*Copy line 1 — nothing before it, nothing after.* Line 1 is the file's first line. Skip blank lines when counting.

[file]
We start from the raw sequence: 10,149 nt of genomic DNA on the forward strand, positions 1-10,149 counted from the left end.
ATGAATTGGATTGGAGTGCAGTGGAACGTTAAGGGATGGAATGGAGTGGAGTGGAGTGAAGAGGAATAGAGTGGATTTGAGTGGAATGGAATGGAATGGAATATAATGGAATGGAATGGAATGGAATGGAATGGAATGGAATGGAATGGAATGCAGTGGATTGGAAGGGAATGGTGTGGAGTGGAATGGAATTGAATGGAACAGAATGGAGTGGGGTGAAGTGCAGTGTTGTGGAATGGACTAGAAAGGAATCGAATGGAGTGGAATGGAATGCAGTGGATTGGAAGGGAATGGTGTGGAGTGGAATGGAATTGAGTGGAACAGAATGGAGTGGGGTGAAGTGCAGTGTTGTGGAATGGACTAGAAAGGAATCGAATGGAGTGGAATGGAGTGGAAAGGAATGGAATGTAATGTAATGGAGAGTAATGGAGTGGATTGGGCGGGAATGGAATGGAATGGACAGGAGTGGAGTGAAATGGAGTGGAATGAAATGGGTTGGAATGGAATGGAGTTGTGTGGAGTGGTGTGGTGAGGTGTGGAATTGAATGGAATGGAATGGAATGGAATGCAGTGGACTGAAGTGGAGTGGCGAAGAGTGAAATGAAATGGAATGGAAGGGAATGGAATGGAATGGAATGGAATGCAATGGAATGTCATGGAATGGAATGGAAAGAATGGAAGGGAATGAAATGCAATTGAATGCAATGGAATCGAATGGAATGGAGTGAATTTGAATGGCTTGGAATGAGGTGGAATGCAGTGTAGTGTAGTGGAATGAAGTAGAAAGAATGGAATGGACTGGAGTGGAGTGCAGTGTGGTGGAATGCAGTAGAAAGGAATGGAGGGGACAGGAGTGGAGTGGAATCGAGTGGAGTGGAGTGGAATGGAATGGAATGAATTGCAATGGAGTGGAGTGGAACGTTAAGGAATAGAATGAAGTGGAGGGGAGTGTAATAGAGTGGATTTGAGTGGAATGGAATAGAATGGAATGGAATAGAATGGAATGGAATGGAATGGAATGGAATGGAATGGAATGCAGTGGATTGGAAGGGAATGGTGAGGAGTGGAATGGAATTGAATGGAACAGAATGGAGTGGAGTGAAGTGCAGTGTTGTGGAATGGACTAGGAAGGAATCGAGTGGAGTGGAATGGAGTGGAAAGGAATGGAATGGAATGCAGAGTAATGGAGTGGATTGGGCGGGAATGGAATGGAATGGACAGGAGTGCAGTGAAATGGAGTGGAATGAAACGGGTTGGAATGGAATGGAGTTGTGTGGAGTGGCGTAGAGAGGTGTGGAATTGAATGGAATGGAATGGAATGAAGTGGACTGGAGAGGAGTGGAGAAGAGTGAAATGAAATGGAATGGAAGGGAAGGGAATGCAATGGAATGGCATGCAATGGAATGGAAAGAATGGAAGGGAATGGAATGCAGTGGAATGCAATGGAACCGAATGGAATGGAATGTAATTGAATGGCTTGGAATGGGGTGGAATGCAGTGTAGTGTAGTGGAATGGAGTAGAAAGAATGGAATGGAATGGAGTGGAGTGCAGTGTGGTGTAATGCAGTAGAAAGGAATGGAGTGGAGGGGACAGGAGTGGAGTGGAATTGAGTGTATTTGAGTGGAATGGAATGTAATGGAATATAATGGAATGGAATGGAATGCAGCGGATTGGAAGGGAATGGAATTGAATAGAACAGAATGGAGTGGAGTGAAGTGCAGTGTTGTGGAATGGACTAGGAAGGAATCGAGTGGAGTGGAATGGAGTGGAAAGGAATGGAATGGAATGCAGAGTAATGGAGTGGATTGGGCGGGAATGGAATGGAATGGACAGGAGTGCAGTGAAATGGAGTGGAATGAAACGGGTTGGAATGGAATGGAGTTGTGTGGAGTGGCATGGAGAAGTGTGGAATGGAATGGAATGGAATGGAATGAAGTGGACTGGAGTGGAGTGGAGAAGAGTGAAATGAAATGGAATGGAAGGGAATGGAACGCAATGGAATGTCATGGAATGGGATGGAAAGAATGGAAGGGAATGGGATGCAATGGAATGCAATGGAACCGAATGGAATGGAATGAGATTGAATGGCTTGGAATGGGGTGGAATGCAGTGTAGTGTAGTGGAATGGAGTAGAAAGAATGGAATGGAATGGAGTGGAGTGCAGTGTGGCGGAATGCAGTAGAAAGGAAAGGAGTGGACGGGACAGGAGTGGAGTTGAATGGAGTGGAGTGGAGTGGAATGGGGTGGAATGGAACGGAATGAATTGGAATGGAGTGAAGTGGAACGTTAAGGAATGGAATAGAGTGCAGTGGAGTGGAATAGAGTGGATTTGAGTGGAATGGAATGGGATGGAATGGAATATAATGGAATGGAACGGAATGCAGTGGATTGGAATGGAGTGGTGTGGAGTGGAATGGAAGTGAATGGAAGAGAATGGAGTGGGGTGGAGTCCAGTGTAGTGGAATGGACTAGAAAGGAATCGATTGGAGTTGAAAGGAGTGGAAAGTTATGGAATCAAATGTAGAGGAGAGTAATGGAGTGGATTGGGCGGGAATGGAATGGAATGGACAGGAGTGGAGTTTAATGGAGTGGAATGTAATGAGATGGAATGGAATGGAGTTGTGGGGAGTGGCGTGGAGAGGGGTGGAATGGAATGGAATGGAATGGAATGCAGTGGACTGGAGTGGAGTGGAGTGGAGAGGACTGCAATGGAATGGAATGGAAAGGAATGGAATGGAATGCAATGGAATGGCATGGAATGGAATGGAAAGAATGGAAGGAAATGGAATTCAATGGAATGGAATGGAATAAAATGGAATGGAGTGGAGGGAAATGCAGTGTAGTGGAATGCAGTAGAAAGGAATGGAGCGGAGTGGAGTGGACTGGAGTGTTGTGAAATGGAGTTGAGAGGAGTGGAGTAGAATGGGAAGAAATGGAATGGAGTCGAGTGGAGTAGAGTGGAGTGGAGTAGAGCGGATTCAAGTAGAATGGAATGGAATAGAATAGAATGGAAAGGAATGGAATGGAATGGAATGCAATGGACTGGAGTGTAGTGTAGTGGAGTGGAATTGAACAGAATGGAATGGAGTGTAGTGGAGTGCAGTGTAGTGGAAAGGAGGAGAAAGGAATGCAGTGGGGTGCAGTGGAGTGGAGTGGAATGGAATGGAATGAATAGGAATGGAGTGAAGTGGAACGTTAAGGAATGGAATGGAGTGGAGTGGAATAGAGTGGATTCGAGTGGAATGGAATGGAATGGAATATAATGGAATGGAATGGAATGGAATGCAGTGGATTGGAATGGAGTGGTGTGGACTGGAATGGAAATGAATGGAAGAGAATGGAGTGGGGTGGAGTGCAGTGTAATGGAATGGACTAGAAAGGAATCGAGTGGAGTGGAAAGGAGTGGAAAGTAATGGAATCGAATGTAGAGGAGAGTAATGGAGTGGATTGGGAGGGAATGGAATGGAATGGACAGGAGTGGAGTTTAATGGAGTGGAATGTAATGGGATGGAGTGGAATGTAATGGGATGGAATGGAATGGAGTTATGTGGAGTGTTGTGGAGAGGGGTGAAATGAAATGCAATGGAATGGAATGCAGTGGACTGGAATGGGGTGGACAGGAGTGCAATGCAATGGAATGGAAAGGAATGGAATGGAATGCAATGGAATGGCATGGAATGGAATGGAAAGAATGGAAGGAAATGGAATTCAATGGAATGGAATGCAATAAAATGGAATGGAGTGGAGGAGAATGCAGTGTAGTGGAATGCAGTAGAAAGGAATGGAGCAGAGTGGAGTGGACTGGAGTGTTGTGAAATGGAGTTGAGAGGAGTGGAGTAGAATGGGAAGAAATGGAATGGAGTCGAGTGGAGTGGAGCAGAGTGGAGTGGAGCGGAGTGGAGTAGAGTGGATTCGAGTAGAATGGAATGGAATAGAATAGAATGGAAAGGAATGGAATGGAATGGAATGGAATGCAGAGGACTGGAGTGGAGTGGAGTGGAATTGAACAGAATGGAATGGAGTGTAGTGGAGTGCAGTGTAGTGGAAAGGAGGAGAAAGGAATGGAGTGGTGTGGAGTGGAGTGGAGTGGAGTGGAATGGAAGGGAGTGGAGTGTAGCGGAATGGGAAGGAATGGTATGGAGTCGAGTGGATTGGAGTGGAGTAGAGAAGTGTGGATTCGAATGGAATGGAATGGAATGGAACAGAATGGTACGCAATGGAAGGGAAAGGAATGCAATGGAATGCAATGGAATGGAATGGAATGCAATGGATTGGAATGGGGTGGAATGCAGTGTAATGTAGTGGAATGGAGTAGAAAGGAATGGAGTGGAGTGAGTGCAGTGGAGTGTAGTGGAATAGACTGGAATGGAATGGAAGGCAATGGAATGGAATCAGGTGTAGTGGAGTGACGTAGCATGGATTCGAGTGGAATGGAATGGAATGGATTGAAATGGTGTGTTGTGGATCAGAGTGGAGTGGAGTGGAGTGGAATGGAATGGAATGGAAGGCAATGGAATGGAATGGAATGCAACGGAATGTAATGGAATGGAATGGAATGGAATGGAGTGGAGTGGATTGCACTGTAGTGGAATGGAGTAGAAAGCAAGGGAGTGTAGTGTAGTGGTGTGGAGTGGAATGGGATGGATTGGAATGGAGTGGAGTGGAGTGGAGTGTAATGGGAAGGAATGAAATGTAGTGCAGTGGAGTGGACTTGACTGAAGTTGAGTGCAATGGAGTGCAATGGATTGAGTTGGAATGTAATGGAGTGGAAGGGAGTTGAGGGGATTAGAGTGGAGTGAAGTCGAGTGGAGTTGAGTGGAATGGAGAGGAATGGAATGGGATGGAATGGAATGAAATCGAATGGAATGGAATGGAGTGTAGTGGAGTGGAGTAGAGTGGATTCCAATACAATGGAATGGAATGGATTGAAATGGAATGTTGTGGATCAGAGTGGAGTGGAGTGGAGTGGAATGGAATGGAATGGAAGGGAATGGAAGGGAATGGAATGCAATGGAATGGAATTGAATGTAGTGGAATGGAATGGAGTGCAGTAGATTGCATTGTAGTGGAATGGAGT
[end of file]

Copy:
We start from the raw sequence: 10,149 nt of genomic DNA on the forward strand, positions 1-10,149 counted from the left end.